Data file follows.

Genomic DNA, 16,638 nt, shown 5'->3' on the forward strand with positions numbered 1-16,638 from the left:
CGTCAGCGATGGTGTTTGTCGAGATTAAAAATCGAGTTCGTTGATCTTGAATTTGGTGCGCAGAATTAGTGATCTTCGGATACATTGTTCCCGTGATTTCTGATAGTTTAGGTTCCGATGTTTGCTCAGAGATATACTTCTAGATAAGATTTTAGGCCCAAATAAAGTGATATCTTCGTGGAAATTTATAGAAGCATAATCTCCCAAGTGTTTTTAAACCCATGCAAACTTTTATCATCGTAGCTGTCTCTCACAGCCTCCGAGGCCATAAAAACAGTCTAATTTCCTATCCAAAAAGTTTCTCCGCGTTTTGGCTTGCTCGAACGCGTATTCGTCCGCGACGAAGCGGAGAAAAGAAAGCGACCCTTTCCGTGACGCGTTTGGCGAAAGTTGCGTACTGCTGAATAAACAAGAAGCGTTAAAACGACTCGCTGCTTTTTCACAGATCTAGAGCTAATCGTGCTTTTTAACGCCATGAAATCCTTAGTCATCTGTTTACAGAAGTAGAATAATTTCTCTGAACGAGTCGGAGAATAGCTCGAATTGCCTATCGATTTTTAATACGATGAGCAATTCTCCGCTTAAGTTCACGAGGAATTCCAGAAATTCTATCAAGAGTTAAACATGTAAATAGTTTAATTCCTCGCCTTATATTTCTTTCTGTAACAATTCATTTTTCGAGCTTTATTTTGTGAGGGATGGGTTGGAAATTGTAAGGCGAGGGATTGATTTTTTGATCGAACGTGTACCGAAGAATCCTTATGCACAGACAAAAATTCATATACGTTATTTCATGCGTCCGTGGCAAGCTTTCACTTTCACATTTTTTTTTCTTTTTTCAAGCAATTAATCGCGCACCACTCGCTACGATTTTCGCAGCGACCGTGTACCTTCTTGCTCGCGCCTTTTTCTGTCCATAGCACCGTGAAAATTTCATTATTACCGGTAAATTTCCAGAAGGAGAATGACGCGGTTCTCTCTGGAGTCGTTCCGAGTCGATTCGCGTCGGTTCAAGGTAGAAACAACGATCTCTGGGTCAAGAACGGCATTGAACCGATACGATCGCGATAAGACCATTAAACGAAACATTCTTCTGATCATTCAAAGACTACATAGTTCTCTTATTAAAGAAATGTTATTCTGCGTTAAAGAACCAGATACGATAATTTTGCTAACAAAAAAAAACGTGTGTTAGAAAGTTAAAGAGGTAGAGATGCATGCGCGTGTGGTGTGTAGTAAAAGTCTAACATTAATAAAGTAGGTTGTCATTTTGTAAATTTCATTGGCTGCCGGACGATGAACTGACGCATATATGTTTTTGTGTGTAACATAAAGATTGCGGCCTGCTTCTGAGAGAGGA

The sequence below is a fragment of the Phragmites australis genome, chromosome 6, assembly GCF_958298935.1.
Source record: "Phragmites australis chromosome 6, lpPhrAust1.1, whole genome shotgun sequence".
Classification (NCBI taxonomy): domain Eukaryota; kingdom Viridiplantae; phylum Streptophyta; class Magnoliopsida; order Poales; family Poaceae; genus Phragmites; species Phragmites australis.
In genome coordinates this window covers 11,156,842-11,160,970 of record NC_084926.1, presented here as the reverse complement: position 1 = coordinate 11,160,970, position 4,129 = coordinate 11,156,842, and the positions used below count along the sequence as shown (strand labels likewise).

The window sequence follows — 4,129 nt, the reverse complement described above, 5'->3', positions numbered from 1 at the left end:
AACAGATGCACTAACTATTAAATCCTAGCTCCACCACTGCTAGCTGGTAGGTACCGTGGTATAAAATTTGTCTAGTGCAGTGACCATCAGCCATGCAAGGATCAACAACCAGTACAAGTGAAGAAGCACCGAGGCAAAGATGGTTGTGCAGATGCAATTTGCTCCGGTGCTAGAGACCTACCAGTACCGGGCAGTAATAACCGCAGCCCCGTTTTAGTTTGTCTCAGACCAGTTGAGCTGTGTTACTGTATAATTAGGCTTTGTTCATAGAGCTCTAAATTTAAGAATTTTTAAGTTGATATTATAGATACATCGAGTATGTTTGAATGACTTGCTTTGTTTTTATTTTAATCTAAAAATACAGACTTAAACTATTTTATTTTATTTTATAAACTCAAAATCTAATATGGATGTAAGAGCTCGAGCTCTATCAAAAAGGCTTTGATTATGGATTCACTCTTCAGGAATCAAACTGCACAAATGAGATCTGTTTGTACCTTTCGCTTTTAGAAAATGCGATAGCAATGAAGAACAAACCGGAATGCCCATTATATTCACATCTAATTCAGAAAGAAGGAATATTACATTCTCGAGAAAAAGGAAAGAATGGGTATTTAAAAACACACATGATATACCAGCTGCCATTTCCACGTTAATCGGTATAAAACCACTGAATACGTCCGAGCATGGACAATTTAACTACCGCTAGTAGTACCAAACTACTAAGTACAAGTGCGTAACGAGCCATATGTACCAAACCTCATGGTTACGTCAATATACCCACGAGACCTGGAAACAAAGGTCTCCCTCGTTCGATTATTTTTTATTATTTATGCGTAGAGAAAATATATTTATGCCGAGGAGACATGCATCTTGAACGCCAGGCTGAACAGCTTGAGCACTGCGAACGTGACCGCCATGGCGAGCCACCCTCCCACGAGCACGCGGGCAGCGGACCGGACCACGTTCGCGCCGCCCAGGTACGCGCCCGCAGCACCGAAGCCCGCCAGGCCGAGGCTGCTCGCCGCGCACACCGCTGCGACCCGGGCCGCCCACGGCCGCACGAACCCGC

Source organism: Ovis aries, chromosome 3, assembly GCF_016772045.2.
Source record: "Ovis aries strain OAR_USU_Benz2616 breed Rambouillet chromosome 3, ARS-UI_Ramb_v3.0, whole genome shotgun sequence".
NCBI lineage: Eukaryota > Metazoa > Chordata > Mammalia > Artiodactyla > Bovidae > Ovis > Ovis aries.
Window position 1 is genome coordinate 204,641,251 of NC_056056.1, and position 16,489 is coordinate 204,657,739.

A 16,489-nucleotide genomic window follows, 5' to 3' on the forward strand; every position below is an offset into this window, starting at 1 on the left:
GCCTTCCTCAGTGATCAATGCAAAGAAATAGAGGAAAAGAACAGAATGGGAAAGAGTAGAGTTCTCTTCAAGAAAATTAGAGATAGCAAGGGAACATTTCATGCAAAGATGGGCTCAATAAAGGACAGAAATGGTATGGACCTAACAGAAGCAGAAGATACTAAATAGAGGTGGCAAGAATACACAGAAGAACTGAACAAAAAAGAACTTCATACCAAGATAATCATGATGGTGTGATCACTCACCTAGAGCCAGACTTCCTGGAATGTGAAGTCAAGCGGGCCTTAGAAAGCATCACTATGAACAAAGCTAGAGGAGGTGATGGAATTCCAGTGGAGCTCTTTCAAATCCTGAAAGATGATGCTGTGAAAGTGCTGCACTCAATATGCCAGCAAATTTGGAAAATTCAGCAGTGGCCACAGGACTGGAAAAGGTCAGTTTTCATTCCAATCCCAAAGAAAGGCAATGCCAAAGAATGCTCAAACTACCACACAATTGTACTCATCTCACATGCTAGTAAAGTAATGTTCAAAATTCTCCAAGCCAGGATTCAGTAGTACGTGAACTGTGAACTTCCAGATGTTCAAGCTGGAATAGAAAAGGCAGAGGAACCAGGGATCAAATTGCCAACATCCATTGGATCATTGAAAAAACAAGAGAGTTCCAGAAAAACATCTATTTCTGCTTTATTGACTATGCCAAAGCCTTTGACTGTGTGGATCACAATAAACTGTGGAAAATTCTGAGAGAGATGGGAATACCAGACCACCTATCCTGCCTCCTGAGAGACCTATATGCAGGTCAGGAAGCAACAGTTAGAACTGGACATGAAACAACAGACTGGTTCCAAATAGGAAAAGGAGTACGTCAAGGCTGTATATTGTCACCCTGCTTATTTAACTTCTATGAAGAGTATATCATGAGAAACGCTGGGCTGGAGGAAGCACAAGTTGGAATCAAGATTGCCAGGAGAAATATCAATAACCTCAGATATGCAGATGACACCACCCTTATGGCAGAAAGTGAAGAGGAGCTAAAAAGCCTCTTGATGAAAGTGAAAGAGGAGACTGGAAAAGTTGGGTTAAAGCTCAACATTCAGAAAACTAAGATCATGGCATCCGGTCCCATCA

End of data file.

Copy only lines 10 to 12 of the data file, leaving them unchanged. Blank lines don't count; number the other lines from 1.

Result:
Source record: "Ovis aries strain OAR_USU_Benz2616 breed Rambouillet chromosome 3, ARS-UI_Ramb_v3.0, whole genome shotgun sequence".
NCBI lineage: Eukaryota > Metazoa > Chordata > Mammalia > Artiodactyla > Bovidae > Ovis > Ovis aries.
Window position 1 is genome coordinate 204,641,251 of NC_056056.1, and position 16,489 is coordinate 204,657,739.